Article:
Return to Warhol


by Peter Frank

By its own account--notably in the catalogue Foreword remarks of Neue Nationalgalerie Director Peter-Klaus Schuster and Tate Director Nicholas Serota--the Andy Warhol retrospective takes a revisionist view of an oeuvre that until now has been regarded as the first wholly effective contradiction of purity, progression, and other (supposed) hallmarks of the great Modernist adventure. Without seeking to deny or even diminish his seminal importance to the artistic tendencies of the last three decades, the exhibition has apparently been shaped by the desire to regard Warhol as something else besides the Pop Progenitor of post-Modernism: it presents him as a Modernist. Not a Turncoat Modernist, not a Very (or Almost Too) Late Modernist, not even a Po-Mo In Mo Clothing, but a straight-ahead Modernist, capable of generating (in the words of Schuster and Serota) a “canon of masterpieces” that allows us to appreciate his work “in the same way as we celebrate the oeuvre of Henri Matisse or any other of the acknowledged deities of classical modernism as hitherto understood.”

The proof of this, of course, is in the retrospective pudding, which, like most Angelenos, I’ve not sampled at this writing. But, familiar as I’ve been with Warhol’s work for almost 40 years, and now familiar as I am with the show’s catalogue, I can buy the argument--if not to the exclusion of others’. Indeed, it’s no more possible to conceive of our mediated, ironized, self-consciously self-reflective age without the Warhol model than it is to conceive of it without People Magazine--the Big Bertha of the fame-making machine--or the Internet--the black hole into which that fame-making machine is slowly (okay, rapidly) being subsumed. (Remember when people were famous for as long as 15 minutes?)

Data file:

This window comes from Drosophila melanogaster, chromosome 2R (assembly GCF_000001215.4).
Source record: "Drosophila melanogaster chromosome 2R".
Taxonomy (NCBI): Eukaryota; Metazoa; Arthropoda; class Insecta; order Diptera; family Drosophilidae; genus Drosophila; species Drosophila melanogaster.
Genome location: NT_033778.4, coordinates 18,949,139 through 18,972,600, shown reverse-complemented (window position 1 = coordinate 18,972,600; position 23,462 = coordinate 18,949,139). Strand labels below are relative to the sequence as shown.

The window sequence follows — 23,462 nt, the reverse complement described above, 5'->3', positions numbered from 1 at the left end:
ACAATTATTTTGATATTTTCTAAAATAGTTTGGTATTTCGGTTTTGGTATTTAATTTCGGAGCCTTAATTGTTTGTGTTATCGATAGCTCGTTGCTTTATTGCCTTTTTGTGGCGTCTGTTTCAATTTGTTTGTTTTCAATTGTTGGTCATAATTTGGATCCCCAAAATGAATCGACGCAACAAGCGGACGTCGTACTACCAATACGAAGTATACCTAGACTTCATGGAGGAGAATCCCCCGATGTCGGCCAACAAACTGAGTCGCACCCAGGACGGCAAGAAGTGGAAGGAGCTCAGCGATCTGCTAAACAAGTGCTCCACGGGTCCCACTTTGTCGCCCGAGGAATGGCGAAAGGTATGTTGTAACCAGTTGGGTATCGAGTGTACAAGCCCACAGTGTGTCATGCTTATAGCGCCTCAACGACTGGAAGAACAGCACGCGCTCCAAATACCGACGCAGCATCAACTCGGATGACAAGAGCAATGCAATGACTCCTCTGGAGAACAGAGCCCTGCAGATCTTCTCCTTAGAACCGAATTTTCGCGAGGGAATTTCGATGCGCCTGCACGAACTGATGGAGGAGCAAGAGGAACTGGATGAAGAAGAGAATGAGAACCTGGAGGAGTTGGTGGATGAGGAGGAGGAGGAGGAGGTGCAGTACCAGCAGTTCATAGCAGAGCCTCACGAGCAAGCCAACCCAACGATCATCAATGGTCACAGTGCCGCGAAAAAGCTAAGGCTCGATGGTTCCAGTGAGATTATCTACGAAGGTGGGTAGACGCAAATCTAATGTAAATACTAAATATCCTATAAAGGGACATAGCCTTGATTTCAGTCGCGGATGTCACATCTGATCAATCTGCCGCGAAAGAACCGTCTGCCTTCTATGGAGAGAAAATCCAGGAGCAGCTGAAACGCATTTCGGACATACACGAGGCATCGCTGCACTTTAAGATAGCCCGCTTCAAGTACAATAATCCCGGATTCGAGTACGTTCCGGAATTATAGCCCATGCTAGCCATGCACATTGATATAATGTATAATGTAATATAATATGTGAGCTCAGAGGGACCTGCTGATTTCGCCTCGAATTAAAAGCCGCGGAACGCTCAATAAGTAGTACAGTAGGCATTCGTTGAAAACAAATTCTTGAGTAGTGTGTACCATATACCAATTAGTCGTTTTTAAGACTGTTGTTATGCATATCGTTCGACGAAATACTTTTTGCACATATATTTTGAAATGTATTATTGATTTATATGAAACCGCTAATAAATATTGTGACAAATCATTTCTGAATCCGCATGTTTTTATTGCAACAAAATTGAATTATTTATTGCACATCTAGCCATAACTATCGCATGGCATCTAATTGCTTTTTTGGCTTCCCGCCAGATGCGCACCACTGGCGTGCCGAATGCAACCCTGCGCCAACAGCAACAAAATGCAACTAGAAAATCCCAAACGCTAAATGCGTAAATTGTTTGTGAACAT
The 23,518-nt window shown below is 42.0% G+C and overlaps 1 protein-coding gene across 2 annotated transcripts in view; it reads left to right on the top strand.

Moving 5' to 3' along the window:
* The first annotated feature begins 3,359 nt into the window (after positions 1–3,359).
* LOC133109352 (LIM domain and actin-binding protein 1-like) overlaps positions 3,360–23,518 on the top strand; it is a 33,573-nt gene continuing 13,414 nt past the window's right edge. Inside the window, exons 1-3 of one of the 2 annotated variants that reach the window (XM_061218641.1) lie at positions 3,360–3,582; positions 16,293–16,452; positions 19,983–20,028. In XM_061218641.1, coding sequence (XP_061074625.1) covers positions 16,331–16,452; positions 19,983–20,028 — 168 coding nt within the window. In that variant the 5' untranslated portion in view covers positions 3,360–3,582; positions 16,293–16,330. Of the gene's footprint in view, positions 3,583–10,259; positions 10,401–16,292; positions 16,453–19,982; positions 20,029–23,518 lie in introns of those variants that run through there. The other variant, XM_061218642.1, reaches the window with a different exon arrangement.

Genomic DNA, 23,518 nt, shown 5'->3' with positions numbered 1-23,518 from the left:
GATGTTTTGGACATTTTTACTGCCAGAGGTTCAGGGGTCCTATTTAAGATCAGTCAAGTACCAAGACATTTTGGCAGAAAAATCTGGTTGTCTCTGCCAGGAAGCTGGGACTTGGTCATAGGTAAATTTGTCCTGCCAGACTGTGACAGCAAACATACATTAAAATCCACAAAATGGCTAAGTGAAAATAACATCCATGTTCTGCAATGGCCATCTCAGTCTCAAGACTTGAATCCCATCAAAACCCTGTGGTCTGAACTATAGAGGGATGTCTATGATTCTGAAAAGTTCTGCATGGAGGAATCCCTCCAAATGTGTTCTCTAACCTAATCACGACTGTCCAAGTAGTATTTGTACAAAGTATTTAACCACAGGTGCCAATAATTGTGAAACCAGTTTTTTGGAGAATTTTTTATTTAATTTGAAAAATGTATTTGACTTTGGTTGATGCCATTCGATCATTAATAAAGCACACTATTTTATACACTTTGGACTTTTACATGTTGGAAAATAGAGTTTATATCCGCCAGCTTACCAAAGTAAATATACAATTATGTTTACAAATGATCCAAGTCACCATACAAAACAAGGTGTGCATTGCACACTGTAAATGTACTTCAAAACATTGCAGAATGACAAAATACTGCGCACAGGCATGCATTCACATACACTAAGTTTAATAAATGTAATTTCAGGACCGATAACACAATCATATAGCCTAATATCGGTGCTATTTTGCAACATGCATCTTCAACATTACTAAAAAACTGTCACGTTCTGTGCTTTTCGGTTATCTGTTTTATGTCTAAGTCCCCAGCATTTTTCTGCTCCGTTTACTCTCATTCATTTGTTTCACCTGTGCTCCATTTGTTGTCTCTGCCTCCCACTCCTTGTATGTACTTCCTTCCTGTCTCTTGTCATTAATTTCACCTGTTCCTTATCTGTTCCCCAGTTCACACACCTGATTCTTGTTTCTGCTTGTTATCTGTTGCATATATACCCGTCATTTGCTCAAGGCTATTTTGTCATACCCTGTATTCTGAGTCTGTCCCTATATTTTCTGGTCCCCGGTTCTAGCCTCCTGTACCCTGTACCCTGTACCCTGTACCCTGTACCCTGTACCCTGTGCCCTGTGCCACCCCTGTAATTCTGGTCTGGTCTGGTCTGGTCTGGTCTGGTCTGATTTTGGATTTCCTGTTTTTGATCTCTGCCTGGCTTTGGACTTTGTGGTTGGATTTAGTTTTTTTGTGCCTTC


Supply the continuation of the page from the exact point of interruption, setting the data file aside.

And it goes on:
But, if the traditional idea of the “masterpiece”--or, indeed, of mastery, inspiration, or self-sustaining vision--is nowadays a shadow of, or even a mocking reproach to its Modernist self, it was the motivating construct in Warhol’s formative days, and even in his period of emergence. At some point in his career, as the catalogue essays infer, Warhol wanted to make Great Art. And--as the show aims to demonstrate--by gum, he did so.

“Campbell’s Soup Cans (Black Bean Soup),”
1962, crayon and pencil on paper, 18 x 22”.

“16 Jackies,” silkscreen ink/acrylic
on canvas, 16 panels, 20 x 16” each.

The portrait of Warhol that emerges from the catalogue, as from most of his biographies and even his own writings, is not one of a genius grappling all alone with demons (external and internal) to achieve Olympian heights. Rather, it is of a very insecure fellow running away from such Nietzschean struggle, towards realms of communication, and social structure, in which he could anchor himself through his more facile gifts. That, of course, he did in spades. But Curator Heiner Bastian asks us to look beyond the cleverness, and towards the transcendent inspiration. It was more than mere wit, after all, that prompted Warhol not just to reflect the surface (and by extension the superficiality) of his day and age, but to reflect it with an uncanny near-perfection. The emphasis here is as much on the “near-“ as on the “perfection.” In all those images, in all those replications, Warhol calibrated the slippage between source and resulting artwork--a slippage mirroring and amplifying that occurring between original subject and mediated source. Warhol’s Po-Mo posture of passivity was just that, a posture; he was intensely deconstructing everything he saw.